For you landlubbers, I would imagine taking one of the many luxury cruise/tour boats would be the way to go, albeit this is not a cheap option by any means I'm sure. I would recommend however, that you follow up the cruise by spending several days to a week on Isabella, whether it be in one of the very inexpensive hostels or a nicer hotel such as the Iguana Hotel. You will really then get a sense of the people, and be able to enjoy the animals personally and at your own pace. It's also an opportunity for you to contribute a little to the local economy as the people who eat and sleep on the tour boats contribute very little to the locals.
No one, in their lifetime, should miss this place.
So, back to Isabella...aaahhh...it has been heaven. Like I said earlier, the water is gorgeous and as I write this there are three adorable sea lions sleeping peacefully on our swim step. Now their poop isn't so adorable and they are quite messy creatures, but it's nothing that doesn't easily wash off so we don't mind. The island of Isabella is the largest in the chain. It's about 100 miles long and is shaped like a sea horse. There are several volcanoes, with the last eruption taking place in 2005 on Sierra Negra. Well, of course we had to do a tour of this volcano! Just a mere 20 kilometer walk (the last half being in the pouring rain and two foot thick mud), but the volcano was cool and we had fun and knew how much we would appreciate this later when we are stuck on the boat for 20-30 days sailing to the Marquesas. Not a bad idea to wear long pants stuffed into your socks and a long shirt on this hike as there are ticks and wasps, and people were bitten. Once again the snorkel trips here are fantastic including swimming through lava tubes and looking in caves for the sleeping sharks. Larry, Ben, and two others on one of our tours even jumped in the ocean to have a short swim with a giant manta ray (see video and pictures previously posted on our blog)!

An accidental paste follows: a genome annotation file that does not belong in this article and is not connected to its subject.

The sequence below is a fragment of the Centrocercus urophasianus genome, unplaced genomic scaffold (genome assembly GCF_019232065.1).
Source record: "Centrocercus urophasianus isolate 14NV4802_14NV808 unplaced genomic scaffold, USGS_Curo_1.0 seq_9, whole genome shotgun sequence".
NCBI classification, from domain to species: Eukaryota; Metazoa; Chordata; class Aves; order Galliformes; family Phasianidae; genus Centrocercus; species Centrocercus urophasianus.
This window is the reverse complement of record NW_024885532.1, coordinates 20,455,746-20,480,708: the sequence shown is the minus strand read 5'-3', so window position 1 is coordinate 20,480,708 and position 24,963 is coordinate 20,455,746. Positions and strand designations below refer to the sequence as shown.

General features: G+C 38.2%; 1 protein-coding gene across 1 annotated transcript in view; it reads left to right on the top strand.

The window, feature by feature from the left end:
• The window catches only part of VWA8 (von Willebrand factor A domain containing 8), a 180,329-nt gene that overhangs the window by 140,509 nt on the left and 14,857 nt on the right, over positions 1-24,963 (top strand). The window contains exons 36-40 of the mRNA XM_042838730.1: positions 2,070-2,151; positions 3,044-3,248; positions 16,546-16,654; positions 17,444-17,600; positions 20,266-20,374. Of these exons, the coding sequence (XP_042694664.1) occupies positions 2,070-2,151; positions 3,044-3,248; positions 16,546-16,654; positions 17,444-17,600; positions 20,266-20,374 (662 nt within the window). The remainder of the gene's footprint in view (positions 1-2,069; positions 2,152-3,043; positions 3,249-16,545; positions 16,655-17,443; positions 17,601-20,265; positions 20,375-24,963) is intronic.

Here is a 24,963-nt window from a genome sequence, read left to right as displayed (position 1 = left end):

We weighed anchor yesterday afternoon with a painfully heavy heart. We have really, really loved our time here. As we sailed out of the anchorage another boater let us know we still had a sea lion asleep on our back swim step. We woke him up and he was able to stay in the Galapagos.
Now we have completed our first 24 hours of our long journey to the Marquesas. We've traveled 159 miles so far, 2840 more to go! Our conditions so far have been quite pleasant. The Lisa Kay has sailed beautifully in 8-11 knot winds at 6.5 - 7.5 knots of speed, motor sailing through the night when the winds got lighter. We haven't quite settled into our routine and are quite tired, but we're relaxed and know that in another day or two we will have adapted. We are grateful everyday for this opportunity and for the seaworthiness and creature comforts our vessel has to offer.